Piglets reared in swine production in the USA undergo painful procedures that include castration, tail docking, teeth clipping, and identification with ear notching or tagging. These procedures are usually performed without pain mitigation. The objective of this project was to develop recommendations for pain mitigation in 1- to 28-day-old piglets undergoing these procedures. The National Pork Board funded project to develop recommendations for pain mitigation in piglets. Recommendation development followed a defined multi-step process that included an evidence summary and estimates of the efficacies of interventions. The results of a systematic review of the interventions were reported in a companion paper. This manuscript describes the recommendation development process and the final recommendations. Recommendations were developed for three interventions (CO2/O2 general anesthesia, non-steroidal anti-inflammatory drugs (NSAIDs), and lidocaine) for use during castration. The ability to make strong recommendations was limited by low-quality evidence and strong certainty about variation in stakeholder values and preferences. The panel strongly recommended against the use of a CO2/O2 general anesthesia mixture, weakly recommended for the use of NSAIDs and weakly recommended against the use of lidocaine for pain mitigation during castration of 1- to 28-day-old piglets.
To compare the behaviour of sows and the physiological indices of their offspring in stall and group-housing systems, 28 sows were randomly distributed into two systems with 16 sows in stalls, and the other 12 sows were divided into three groups with four sows per pen. The area per sow in stalls and groups was 1.2 and 2.5 m2, respectively. Back fat depth of the sow was measured. Salivary cortisol concentration of the sows, colostrum composition and piglets’ serum biochemical indicators were evaluated. The behaviour of the sows, including agonistic behaviour, non-agonistic social behaviour, stereotypical behaviour and other behaviours at weeks 2, 9 and 14 of pregnancy were analysed. The results showed no differences in the back fat depth of sows. Colostrum protein, triglyceride, triiodothyronine, thyroxine and prolactin concentrations in the whey also demonstrated no significant differences between the two housing systems. Salivary cortisol concentration was significantly higher in the sows housed in groups than the sows in stalls. The concentrations of serum total cholesterol and low-density lipoprotein (LDL) cholesterol were significantly higher in the offspring of sows housed in groups (P=0.006 and 0.005, respectively). The GLM procedure for repeated measures analysis showed the frequency of drinking, and non-agonistic social behaviour was significantly higher in the sows housed in groups than the sows in stalls; yet the frequency of agonistic and sham chewing demonstrated the opposite direction. The duration of standing was significantly longer in the sows housed in groups, but the sitting and stereotypical behaviour duration were significantly shorter compared with the sows in stalls. These results indicated that group housing has no obvious influence on the colostrum composition of sows; however, it was better for sows to express their non-agonistic social behaviour and reduce the frequency of agonistic behaviour and stereotypical behaviour. Meanwhile, group housing during gestation significantly increased serum total cholesterol and LDL cholesterol of offspring.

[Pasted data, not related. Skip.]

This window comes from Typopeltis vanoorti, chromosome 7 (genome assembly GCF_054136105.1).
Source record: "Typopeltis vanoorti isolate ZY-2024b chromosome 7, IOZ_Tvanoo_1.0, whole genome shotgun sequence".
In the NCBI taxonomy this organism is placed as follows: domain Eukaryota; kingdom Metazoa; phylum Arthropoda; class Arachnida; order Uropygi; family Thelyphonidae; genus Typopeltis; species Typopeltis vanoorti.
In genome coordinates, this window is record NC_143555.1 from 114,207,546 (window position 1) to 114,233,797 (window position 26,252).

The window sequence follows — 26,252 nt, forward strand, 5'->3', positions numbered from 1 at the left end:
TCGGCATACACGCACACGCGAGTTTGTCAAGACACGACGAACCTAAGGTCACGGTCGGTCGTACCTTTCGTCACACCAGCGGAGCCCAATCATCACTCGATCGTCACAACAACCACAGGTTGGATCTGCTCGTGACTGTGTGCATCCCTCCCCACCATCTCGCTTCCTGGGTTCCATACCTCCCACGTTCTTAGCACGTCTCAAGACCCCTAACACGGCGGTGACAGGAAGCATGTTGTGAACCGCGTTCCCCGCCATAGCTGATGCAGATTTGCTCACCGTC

The fertilizer-nitrogen (N) requirement for wheat grown in the UK varies from field to field. Differences in the soil type, climate and cropping history result in differences in (i) the crops’ demands for N, (ii) the supply of N from the soil (SNS) and (iii) the recovery of the fertilizer by the crops. These three components generally form the basis of systems for N recommendation. Three field experiments were set out to investigate the variation of the N requirement for wheat within fields and to explore the importance of variation in the crops’ demands for N, SNS and fertilizer recovery in explaining the differences in the economic optima for N. The N optima were found to vary by >100 kg N/ha at two of the sites. At the other site, the yield response to N was small. Yields at the optimum rate of N varied spatially by c. 4 t/ha at each site. Soil N supply, which was estimated by the unfertilized crops’ harvested N, varied spatially by 120, 75 and 60 kg/ha in the three experiments. Fertilizer recovery varied spatially from 30% to >100% at each of the sites. There were clear relationships between the SNS and the N optima at all the three sites. The expected relationship between the crop's demand for N and N optima was evident at only one of the three sites. There was no consistent relationship between the N recovery and the N optima. A consistent relationship emerged, however, between the optimal yield and SNS; areas with a greater yield potential tending to also supply more N from the soil. This moderated the expected effect of the SNS and the crop's demand for N on the N optima.